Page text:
Developers may, understandably, think it sensible to use netting to stop birds nesting in trees they may have to lop or fell, or which could suffer damage during construction work.
It is perfectly legal to do this, but both the RSPB and the Chartered Institute of Ecology and Environmental Management (ICEEM) advise against it.
The problem? Birds are already struggling to survive and thrive in the face of multiple challenges. These include climate change, loss of habitat and pressure from new development. Reducing their available nesting sites still further can only make things worse.
So how can developers help?
- make sure it is genuinely necessary to remove any trees or hedges
- if it is necessary, do not remove them during the nesting season
- plant new trees and hedges as soon as possible
Both the RSPB and the ICEEM also advise calling in a professional ecologist, who can often help you avoid the use of nets in the first place.
Aside from the ecological considerations, netting is increasingly controversial. In the words of Jeff Knott of the RSPB, “It seems to be popping up all over the place, and that’s been a real concern. The public interest in this issue has been absolutely huge.” Several recent cases would support that view.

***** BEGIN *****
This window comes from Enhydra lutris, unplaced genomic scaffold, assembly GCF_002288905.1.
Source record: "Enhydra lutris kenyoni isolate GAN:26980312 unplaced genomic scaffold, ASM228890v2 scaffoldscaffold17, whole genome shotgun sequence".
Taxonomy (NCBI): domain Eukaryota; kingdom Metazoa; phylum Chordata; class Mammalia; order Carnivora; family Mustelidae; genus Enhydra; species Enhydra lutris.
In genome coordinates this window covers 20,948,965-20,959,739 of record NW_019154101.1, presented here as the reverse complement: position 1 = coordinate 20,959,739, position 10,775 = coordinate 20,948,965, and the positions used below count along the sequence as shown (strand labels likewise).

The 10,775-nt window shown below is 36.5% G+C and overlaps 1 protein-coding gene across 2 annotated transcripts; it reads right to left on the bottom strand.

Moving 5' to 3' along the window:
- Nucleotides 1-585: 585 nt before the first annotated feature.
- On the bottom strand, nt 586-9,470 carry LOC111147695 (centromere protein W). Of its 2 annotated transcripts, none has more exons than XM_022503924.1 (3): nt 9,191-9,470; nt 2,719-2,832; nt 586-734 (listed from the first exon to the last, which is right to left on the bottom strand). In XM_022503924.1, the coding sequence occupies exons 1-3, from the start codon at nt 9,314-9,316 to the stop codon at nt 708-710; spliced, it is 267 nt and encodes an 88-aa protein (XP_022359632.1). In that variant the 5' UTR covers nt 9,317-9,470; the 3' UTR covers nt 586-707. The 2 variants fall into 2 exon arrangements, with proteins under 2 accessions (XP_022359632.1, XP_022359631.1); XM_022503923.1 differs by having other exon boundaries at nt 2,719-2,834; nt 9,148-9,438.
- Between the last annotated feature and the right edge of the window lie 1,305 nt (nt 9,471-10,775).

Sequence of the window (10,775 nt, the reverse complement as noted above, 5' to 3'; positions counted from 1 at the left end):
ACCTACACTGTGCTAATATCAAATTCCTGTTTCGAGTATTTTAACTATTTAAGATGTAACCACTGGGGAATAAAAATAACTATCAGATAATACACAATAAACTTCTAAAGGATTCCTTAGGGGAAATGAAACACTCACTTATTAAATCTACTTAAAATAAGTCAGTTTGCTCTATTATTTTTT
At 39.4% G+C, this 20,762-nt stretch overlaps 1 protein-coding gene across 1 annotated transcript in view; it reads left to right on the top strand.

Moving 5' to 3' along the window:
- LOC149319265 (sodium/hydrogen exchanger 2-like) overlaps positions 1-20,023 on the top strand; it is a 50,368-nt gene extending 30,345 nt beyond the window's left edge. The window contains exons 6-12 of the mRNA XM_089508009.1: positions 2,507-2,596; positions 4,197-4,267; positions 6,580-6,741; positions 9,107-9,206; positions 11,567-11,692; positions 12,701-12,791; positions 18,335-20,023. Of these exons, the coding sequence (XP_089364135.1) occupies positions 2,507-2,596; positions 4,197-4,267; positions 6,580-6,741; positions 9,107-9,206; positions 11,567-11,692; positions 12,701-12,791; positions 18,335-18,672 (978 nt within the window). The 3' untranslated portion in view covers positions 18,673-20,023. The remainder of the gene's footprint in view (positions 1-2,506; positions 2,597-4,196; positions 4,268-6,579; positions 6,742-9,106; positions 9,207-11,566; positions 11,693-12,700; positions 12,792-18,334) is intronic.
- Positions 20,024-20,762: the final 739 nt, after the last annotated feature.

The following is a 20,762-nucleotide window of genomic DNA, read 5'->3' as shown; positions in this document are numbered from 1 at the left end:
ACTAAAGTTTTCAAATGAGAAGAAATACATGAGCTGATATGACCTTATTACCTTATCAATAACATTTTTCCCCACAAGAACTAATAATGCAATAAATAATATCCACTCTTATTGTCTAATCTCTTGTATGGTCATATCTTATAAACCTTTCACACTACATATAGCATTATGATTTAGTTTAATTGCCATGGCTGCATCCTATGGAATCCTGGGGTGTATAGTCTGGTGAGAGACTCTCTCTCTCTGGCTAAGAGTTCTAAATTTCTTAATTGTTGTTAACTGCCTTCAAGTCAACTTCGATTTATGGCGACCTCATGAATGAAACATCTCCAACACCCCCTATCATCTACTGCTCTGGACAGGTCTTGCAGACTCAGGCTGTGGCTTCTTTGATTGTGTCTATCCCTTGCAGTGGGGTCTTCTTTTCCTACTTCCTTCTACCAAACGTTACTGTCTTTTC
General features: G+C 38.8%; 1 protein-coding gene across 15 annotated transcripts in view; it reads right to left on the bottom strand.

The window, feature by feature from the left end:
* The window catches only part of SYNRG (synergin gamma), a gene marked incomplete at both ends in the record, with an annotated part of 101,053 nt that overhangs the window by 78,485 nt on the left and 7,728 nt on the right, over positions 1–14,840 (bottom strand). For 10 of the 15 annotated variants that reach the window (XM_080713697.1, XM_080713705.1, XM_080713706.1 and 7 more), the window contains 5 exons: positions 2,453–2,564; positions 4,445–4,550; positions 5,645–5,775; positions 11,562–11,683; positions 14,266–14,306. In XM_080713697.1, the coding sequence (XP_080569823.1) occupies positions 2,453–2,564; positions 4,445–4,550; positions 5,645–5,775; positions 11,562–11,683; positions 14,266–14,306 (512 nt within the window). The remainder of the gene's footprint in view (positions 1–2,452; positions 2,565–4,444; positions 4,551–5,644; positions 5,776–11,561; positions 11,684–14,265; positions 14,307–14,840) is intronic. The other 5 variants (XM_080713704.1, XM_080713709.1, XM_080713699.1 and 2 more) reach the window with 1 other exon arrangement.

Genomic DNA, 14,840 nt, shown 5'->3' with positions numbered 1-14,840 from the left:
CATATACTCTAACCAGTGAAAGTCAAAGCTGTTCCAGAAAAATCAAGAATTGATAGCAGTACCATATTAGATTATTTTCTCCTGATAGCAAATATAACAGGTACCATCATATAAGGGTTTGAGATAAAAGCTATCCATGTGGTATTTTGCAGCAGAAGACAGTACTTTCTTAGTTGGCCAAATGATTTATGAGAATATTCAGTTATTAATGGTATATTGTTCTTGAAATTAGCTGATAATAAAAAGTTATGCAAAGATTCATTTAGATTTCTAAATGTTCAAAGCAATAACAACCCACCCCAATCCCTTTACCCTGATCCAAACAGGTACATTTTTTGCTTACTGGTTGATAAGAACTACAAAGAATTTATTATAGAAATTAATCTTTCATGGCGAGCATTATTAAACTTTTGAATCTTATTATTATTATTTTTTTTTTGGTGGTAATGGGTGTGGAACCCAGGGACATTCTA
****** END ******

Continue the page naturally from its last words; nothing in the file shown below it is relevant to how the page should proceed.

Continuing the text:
Getting it wrong can also carry penalties. If members of the public see that wildlife is being trapped by your netting, and nothing is being done about, they are advised to tell a Police Wildlife Crime Officer. With that in mind it is obviously sensible tor developers to avoid using netting wherever possible.
Still need to use nets?
Then the advice is that:
- you should only use them after planning permission has been granted
- it is important to use the right kind of netting
- you must fit the netting in a way which ensures that wildlife cannot get in and become trapped behind it
- check the nets at least once, and preferably three times a day.
Again, the advice is to call on the help of a professional ecologist to specify the right kind of netting, ensure it is fitted properly, and carry out the necessary checks. Since this will obviously be expensive, it is clearly better to avoid using them altogether if at all possible.
Not sure what to do?
We will be happy to give you the advice you need. We do not have a policy on the rights and wrongs of the issue, but we will give you the guidance you need to ensure that you and your team are not put at risk.